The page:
I was behind the other ranchadores. Presently I observed two huts, in one of which a fire was brightly blazing: by its light I espied a naked negro with a coal in his hand in the act of lighting his pipe. His back was turned towards us.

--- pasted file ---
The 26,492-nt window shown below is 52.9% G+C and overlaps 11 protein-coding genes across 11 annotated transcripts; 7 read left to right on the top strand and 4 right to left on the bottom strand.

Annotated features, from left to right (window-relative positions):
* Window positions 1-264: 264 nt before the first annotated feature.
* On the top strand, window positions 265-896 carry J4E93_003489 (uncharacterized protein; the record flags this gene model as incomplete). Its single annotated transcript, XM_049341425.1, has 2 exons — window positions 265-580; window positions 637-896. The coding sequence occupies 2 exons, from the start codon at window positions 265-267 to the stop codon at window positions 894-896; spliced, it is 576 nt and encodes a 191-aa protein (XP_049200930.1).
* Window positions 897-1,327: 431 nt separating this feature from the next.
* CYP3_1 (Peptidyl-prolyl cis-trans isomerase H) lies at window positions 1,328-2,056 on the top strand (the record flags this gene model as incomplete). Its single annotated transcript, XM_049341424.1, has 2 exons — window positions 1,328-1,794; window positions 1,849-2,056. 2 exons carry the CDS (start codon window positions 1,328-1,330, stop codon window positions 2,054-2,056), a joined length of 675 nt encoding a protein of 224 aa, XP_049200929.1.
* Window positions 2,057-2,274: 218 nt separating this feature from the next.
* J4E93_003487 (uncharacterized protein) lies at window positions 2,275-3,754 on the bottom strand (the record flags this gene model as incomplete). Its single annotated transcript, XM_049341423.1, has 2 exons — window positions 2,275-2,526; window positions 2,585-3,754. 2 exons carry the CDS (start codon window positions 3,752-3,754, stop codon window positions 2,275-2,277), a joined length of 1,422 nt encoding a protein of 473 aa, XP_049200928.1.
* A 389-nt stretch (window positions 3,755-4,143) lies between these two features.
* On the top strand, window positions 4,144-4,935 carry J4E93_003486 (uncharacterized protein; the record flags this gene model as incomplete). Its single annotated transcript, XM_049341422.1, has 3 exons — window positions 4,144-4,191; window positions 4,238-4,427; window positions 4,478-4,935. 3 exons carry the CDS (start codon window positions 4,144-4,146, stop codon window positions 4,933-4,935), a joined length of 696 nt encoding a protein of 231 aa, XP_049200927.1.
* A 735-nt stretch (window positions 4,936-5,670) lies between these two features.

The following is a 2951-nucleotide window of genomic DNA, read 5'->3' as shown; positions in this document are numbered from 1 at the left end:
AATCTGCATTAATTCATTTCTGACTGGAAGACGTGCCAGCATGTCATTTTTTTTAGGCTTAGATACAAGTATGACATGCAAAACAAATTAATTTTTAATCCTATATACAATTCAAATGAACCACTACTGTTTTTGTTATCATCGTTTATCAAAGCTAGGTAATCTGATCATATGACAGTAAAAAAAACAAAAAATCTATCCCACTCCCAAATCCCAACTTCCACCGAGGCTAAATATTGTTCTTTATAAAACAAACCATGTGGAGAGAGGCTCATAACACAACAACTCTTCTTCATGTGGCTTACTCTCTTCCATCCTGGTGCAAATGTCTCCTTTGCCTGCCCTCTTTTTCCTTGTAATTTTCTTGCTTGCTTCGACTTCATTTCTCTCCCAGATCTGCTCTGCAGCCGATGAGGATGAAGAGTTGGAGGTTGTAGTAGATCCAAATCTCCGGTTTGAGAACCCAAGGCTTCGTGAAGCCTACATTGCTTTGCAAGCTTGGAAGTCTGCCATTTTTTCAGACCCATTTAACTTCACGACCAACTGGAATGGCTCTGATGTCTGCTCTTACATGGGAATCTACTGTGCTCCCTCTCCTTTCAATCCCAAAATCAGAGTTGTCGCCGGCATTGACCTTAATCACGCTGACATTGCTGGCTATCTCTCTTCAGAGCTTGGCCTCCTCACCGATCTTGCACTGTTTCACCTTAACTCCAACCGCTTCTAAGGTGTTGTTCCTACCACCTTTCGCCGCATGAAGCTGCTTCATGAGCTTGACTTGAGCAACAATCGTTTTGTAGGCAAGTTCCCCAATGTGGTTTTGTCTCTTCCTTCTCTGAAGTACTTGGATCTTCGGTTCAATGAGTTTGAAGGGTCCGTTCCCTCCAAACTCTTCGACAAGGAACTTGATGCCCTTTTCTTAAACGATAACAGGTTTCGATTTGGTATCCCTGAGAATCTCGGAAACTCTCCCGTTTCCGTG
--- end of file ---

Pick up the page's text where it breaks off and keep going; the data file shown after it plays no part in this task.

At this moment (the morning's dawn), we heard the barking of a small dog, and four or five negros rushed suddenly from the huts evidently alarmed. On seeing them, one of our dogs barked, and they shouted and began to run. Shortly afterwards, others issued from both huts, stumbling as if they had been sleeping, and commenced also flying in all directions. Our three men rushed to the huts, and the dogs which pulled most strenuously, increased their velocity. Pepe Torres, with sword in hand, entered the first hut; the other two the second, and I slowly approached the door where the first named was, and saw two negros on their knees, and one lying on the ground, struggling with the dog, which in spite of the muzzle, bit him very often. Pepe Torres gave one of them a rope to tie the other in such a manner as to make the elbows come close together on the back; and this done, he tied himself with the other end of the rope, the arms of that one who had done the same to the first; he then called the dog and bade him to go to a corner, kicking him at the same time; the animal growled and obeyed; the third was also tied, and he helped the three to lay on the ground face downwards. The two ranchadores, who had found nobody in the other hut, followed the others. As Pepe was hurrying out of the second hut, I saw a chuzo passing about three inches from my eyes, and heard soon after the dog howling, as the instrument had scratched one of his legs, and blood was trickling from the wound. Pepe Torres commenced swearing, and said that he would revenge the wound of his dog, and taking him by the collar went in the direction marked by the chuzo so swiftly that I could hardly follow him. The dog readily found the track, and notwithstanding his lameness, we lost sight of him. We went on, and after a short interval, heard him barking. Pepe ran, and also disappeared; but I heard the dog’s voice and it served me as a guide.